Eating… Traditional fish ‘n’ chips takes me back to a rainy Sunday in Devon in the ‘90s when my parents and I couldn’t find a pub or restaurant open to eat dinner; back then, most of them were closed on a Sunday evening and those that were open often didn’t welcome children. We eventually found a ‘chippy’ and had our fish ‘n’ chips straight from the newspaper it was wrapped in, hiding from the rain in our car. Maybe not the most fancy of memories but nonetheless unforgettable. It was my first fish ‘n’ chips and as wrapping in newspaper was banned around that time, I was fortunate to enjoy that old custom of doing some reading with my food!

Nugget of cooking wisdom… Stop holding on to recipes and try to cook from your gut feeling. Don’t over complicate things; when the ingredients are superb, let them shine.

I learnt to cook from… Jamie Oliver’s The Naked Chef series on the telly. I had a special notebook in which I wrote down the episodes each dish appeared in with added notes. As a teenager, I had no money to buy cookbooks, so notebooks were my alternative. My mum, bless her, has always cooked from scratch, but she wasn’t very good at it so I had to look elsewhere to learn.

When I go back to my home town… Antwerp, the first thing I eat is prune tart. It’s traditionally eaten on Ash Wednesday, but these days you will be able to find it in bakeries as it is such a traditional tart.

British food in one word… Inventive.

Friends always ask me to cook my… Mussels. They are grown not so far from where I live so I can get them super fresh. I serve them with good Belgian fries and Belgian beer. My foreign friends go absolutely wild for this down-to-earth food. We eat with our hands and there’s a giant pile of freshly made fries and beautiful mussels in the middle of the table. It is brilliantly simple.

The one thing I can’t cook is… Kidneys. I’ve tried a couple of times, but I end up not eating them because I’ve lost my appetite when I’ve cooked them. I just can’t get over the smell.

If I ever met… Elizabeth David, I would ask her to tell me about the moment she began to be interested in British food and its history. Her first books were all about Mediterranean food, ignoring British food, which appeared bleak to her on her return to Post-war Britain after her travels abroad. She was given The Gentle Art of Cookery by Hilda Leyel by her mother and noted that she learned to cook from it. I adore this book as well. I’m sure we would have plenty to talk about.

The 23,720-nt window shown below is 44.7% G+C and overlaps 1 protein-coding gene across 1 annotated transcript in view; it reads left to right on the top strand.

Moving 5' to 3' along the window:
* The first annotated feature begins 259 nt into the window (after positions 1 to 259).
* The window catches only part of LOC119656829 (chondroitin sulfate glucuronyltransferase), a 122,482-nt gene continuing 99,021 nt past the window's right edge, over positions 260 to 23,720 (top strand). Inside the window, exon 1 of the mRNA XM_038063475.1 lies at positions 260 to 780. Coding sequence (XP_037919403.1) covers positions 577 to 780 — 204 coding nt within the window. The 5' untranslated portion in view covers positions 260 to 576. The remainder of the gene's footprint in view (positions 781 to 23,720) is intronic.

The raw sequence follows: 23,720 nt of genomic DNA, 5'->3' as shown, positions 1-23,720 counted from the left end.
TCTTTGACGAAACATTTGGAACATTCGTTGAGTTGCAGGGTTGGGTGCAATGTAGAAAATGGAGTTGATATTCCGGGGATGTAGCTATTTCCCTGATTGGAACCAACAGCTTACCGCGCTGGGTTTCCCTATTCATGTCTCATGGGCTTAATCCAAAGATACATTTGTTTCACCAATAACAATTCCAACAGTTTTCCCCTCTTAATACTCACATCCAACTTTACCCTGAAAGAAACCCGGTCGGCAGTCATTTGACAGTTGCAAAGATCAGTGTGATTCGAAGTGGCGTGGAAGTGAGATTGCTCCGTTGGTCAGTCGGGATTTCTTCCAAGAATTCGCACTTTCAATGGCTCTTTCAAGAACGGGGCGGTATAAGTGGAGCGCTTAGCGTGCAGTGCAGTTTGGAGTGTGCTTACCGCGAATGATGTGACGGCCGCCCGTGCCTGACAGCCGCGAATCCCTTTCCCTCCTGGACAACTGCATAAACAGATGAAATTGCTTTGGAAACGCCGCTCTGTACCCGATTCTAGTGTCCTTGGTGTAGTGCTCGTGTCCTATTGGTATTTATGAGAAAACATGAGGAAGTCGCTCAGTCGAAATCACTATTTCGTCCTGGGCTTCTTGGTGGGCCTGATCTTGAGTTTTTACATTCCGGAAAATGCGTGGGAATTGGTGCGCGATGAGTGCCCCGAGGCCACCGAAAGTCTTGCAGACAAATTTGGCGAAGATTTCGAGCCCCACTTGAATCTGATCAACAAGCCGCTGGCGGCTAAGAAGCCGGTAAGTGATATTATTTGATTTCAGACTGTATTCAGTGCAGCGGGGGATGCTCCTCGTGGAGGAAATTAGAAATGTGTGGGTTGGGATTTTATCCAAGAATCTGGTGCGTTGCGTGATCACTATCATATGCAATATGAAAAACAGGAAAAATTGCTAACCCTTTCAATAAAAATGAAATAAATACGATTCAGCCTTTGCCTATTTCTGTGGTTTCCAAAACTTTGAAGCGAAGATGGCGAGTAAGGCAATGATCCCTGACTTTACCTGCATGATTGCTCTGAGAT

I always have… A truckload of British organic flours in my pantry; butter, milk, cheese and eggs in my fridge; and homemade bread in my freezer. With that, I always have a meal.

My favourite biscuit to dunk in a cup of tea is… A Rich Tea, proven as the best dunker.

My most sauce-splattered cookbook is… Eliza Smith’s Compleat Housewife (1727). I have the original book from 1737. Needless to say, I am very careful I don’t splatter any sauce on it as it is very precious to me, but also as it is a very rare edition. I realise I am probably just a temporary owner of the book, just like those who owned it before me. It will most certainly outlive me.

Beyond my own blog, some of my favourites reads are… Ivan Day’s Food History Jottings – Ivan Day is an authority on social history and his blog is one in which you loose yourself reading. I recently discovered Annie Grey’s blog Musings on Food and History – she is a food historian like Ivan, but never noticed she had started a blog. Her witty way of writing about food history has me smiling behind my desk every time. I know both Annie and Ivan and wish I could photograph all the historical dishes they prepare! Then, for the more general blogs that I enjoy for their photography and stories, and also because they are my friends: Jul’s Kitchen by Giulia Scarpaleggia; her blog takes me back to Tuscany every time I visit it. Emiko Davies for her Florentine food and stories. Life Love Food by Valeria Necchio, who writes from London about Venetian food and the intriguing produce she brings home from her day job at Natoora.

 

 

Top picks from Miss Foodwise

1. Parkin cakes

2. Medieval chicken ‘compost’

3. Cottage pies

4. Tudor Court prune tarts

 

Blog Appétit Editor Yasmin Newman

 

Blog Appétit is our curated list of go-to food blogs we love, with a focus on high-quality photography, trusted recipes, strong editorial themes and a unique voice and personality. View previous Blog Appétit entries.